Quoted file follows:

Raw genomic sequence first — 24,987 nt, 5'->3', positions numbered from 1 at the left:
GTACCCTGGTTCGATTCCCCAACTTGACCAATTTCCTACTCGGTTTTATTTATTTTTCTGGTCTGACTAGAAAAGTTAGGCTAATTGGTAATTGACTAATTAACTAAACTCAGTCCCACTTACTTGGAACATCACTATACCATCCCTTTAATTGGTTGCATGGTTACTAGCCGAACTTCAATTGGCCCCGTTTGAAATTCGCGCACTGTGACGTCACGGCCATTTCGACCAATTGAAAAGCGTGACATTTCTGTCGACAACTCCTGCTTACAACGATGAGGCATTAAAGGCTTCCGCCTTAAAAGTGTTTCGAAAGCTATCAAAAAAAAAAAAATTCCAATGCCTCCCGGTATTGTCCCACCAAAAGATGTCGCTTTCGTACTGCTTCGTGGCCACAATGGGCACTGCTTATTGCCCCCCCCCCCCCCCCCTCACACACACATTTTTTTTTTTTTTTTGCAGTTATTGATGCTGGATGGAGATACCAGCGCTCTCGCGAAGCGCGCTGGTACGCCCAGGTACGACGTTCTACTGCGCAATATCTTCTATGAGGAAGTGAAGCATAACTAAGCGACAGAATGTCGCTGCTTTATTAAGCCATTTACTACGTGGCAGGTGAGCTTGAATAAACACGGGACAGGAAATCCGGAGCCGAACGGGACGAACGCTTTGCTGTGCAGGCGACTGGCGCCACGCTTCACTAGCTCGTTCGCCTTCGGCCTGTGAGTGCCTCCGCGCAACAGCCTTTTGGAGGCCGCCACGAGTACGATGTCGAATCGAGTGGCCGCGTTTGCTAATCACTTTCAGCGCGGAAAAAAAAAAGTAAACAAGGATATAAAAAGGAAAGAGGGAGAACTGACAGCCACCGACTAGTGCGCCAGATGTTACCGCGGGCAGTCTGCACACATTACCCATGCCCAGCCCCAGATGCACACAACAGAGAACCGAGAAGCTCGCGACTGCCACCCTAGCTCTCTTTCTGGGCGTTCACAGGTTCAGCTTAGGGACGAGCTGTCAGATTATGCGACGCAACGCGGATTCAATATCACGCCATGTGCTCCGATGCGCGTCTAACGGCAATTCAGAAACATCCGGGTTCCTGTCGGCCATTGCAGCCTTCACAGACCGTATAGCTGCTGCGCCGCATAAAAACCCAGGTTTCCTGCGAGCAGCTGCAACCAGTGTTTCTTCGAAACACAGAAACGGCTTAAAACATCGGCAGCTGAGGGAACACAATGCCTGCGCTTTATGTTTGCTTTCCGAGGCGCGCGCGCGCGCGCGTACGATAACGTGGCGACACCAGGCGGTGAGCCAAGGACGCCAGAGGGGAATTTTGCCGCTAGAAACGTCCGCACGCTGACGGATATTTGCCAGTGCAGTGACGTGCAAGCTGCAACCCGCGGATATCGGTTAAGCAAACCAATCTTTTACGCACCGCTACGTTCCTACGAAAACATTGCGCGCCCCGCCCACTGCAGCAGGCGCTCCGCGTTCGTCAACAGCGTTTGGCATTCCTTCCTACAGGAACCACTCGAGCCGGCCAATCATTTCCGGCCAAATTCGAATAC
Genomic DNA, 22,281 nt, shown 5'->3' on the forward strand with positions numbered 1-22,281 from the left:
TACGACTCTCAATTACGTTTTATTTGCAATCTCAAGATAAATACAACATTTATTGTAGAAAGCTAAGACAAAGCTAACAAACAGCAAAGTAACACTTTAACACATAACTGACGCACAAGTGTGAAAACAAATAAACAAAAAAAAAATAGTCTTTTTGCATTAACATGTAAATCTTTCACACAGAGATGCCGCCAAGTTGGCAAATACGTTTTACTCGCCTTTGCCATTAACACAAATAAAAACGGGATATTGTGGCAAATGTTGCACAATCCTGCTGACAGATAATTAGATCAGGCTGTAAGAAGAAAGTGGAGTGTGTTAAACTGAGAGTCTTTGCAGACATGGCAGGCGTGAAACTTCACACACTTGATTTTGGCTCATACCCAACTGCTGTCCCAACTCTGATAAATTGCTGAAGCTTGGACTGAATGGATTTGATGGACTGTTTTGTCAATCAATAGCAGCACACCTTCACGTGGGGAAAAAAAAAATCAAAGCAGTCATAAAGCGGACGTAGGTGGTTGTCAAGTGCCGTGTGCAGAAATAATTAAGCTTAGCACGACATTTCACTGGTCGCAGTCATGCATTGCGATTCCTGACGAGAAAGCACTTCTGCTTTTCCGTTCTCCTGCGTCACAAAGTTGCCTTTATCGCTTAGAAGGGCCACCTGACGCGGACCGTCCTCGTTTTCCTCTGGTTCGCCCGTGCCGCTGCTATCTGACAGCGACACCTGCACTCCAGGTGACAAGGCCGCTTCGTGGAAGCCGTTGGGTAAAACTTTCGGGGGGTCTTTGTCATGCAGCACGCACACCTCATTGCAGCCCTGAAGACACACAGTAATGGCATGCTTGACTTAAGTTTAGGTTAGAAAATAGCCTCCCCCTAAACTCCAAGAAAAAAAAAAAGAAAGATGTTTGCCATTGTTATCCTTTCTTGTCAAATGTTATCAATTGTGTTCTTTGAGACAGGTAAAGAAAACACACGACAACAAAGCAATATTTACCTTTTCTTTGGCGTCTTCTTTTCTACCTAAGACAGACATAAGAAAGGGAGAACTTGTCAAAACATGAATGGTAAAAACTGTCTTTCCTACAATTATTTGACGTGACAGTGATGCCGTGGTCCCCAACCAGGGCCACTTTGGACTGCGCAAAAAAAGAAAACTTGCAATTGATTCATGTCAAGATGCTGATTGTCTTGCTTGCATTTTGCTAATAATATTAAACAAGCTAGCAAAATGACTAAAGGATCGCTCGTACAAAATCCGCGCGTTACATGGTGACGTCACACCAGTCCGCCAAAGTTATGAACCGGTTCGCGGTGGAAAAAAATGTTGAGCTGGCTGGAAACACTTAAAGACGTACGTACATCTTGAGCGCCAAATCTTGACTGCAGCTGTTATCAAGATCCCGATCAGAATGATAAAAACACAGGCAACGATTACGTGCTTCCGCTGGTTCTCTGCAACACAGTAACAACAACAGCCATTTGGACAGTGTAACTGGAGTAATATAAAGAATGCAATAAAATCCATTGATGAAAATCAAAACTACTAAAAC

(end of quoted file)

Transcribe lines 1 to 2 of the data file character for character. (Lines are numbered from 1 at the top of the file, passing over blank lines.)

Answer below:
Raw genomic sequence first — 24,987 nt, 5'->3', positions numbered from 1 at the left:
GTACCCTGGTTCGATTCCCCAACTTGACCAATTTCCTACTCGGTTTTATTTATTTTTCTGGTCTGACTAGAAAAGTTAGGCTAATTGGTAATTGACTAATTAACTAAACTCAGTCCCACTTACTTGGAACATCACTATACCATCCCTTTAATTGGTTGCATGGTTACTAGCCGAACTTCAATTGGCCCCGTTTGAAATTCGCGCACTGTGACGTCACGGCCATTTCGACCAATTGAAAAGCGTGACATTTCTGTCGACAACTCCTGCTTACAACGATGAGGCATTAAAGGCTTCCGCCTTAAAAGTGTTTCGAAAGCTATCAAAAAAAAAAAAATTCCAATGCCTCCCGGTATTGTCCCACCAAAAGATGTCGCTTTCGTACTGCTTCGTGGCCACAATGGGCACTGCTTATTGCCCCCCCCCCCCCCCCCTCACACACACATTTTTTTTTTTTTTTTGCAGTTATTGATGCTGGATGGAGATACCAGCGCTCTCGCGAAGCGCGCTGGTACGCCCAGGTACGACGTTCTACTGCGCAATATCTTCTATGAGGAAGTGAAGCATAACTAAGCGACAGAATGTCGCTGCTTTATTAAGCCATTTACTACGTGGCAGGTGAGCTTGAATAAACACGGGACAGGAAATCCGGAGCCGAACGGGACGAACGCTTTGCTGTGCAGGCGACTGGCGCCACGCTTCACTAGCTCGTTCGCCTTCGGCCTGTGAGTGCCTCCGCGCAACAGCCTTTTGGAGGCCGCCACGAGTACGATGTCGAATCGAGTGGCCGCGTTTGCTAATCACTTTCAGCGCGGAAAAAAAAAAGTAAACAAGGATATAAAAAGGAAAGAGGGAGAACTGACAGCCACCGACTAGTGCGCCAGATGTTACCGCGGGCAGTCTGCACACATTACCCATGCCCAGCCCCAGATGCACACAACAGAGAACCGAGAAGCTCGCGACTGCCACCCTAGCTCTCTTTCTGGGCGTTCACAGGTTCAGCTTAGGGACGAGCTGTCAGATTATGCGACGCAACGCGGATTCAATATCACGCCATGTGCTCCGATGCGCGTCTAACGGCAATTCAGAAACATCCGGGTTCCTGTCGGCCATTGCAGCCTTCACAGACCGTATAGCTGCTGCGCCGCATAAAAACCCAGGTTTCCTGCGAGCAGCTGCAACCAGTGTTTCTTCGAAACACAGAAACGGCTTAAAACATCGGCAGCTGAGGGAACACAATGCCTGCGCTTTATGTTTGCTTTCCGAGGCGCGCGCGCGCGCGCGTACGATAACGTGGCGACACCAGGCGGTGAGCCAAGGACGCCAGAGGGGAATTTTGCCGCTAGAAACGTCCGCACGCTGACGGATATTTGCCAGTGCAGTGACGTGCAAGCTGCAACCCGCGGATATCGGTTAAGCAAACCAATCTTTTACGCACCGCTACGTTCCTACGAAAACATTGCGCGCCCCGCCCACTGCAGCAGGCGCTCCGCGTTCGTCAACAGCGTTTGGCATTCCTTCCTACAGGAACCACTCGAGCCGGCCAATCATTTCCGGCCAAATTCGAATAC